By Kimberly Crossland

Forty-one years ago, Liz Bradshaw arrived in Vail immediately after graduating from the University of North Carolina at Chapel Hill in 1980. At the time, she was the only third grade teacher in the Vail School District. Now, 41 years later, Liz Bradshaw is retiring after having experienced a multitude of changes with curriculum, administrations, teaching calendars, school boards, additional schools built, and having influenced hundreds of elementary school students. She has the distinction of being the longest serving employee for the district.

While the Vail School District was the only district she taught in, her life wasn’t as seamless as it might seem. In 1991, Bradshaw gave birth to her son Jacob. He was premature at 28 weeks, so for the next three years, she worked from home on a variety of projects such as coordinating a teacher incentive program and creating the district’s emergency manual. In 1994, she returned to teaching part time as a Gifted Education Elementary teacher before going back to full-time teaching in 1997.

Bradshaw was born with a passion to teach. While as a young student herself, she would beg her teachers for spare dittos, extra Weekly Readers, and broken red pencils. Using those extra items, she would go home and play teacher, transforming her bedroom into a classroom with dolls and stuffed animals as students.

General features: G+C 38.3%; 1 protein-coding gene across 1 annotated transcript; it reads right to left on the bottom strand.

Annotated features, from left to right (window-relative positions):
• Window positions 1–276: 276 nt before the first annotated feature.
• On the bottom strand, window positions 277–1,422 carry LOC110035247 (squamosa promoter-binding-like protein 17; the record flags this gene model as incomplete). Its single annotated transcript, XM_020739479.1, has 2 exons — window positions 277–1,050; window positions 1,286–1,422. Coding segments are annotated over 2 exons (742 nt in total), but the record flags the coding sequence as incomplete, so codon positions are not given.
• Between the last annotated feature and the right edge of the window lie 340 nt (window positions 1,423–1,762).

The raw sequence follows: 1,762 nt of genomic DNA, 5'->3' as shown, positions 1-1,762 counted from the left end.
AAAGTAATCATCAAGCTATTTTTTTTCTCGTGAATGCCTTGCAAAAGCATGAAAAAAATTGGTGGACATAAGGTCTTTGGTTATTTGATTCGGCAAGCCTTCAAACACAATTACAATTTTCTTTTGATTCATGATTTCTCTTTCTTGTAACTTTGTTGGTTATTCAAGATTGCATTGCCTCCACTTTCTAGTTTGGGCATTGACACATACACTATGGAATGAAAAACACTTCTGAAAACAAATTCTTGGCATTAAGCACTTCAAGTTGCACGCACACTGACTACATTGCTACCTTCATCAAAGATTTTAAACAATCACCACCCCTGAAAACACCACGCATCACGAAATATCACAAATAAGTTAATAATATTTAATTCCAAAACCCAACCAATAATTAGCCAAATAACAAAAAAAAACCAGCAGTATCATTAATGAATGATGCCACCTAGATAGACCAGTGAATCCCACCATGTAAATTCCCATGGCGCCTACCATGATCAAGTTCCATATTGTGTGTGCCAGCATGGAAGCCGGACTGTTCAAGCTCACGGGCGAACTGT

Her love of teaching has yet to wane, despite retiring this year.

“Opening a fresh box of Crayola crayons still gives me the same sensory thrill as it did when I was seven years old,” Bradshaw said.

Over her 41 years inside the classroom, Bradshaw has watched technological advances soar, educational philosophies shift, and accountability increase. Educational buzz words have come and gone during her time, but one thing remained constant in her classrooms — her service to her students. She created a climate of trust where questions were encouraged. She was loyal to running a democratic classroom which promoted fairness and responsibility.

Her teaching style has led to a close relationship with her students. Over the years, she has worked tirelessly to challenge students, colleagues, and administration to think outside the box. Her goal in everything she did in the classroom was this — to foster mutual respect by establishing a trusting, nonjudgmental, productive learning environment.

The awards she received throughout her career reflect this commitment. She was a finalist in the US West Outstanding Teacher Program, 1991 Arizona Teacher of the Year, semi-finalist in the National Teachers Hall of Fame, and 2018 AZ Economic Education Teacher of the Year, to name a few of the accolades she earned.She also participated as a contributor to the Magic School Bus Out of This World: A Book About Space Rocks, presented at several AZ Gifted & Talented State Conferences, and for 25 years coordinated a 3 day/2 night student exchange program with Carbo, Mexico for Hands Across the Border.

The final lessons she wants her students to take with them is this: Everyone’s brain works differently, so be kind and helpful to others. Don’t shy away from challenging work, no whining that it is too hard. Say hello and look people in the eyes when passing or greeting them. Keep up with current events, you matter in the world. Ask for help when you need it. Be proud, yet modest of your special gifts and talents.

Kimberly Crossland is a mom, a Vail resident, and owner of The Focus-Driven Biz.

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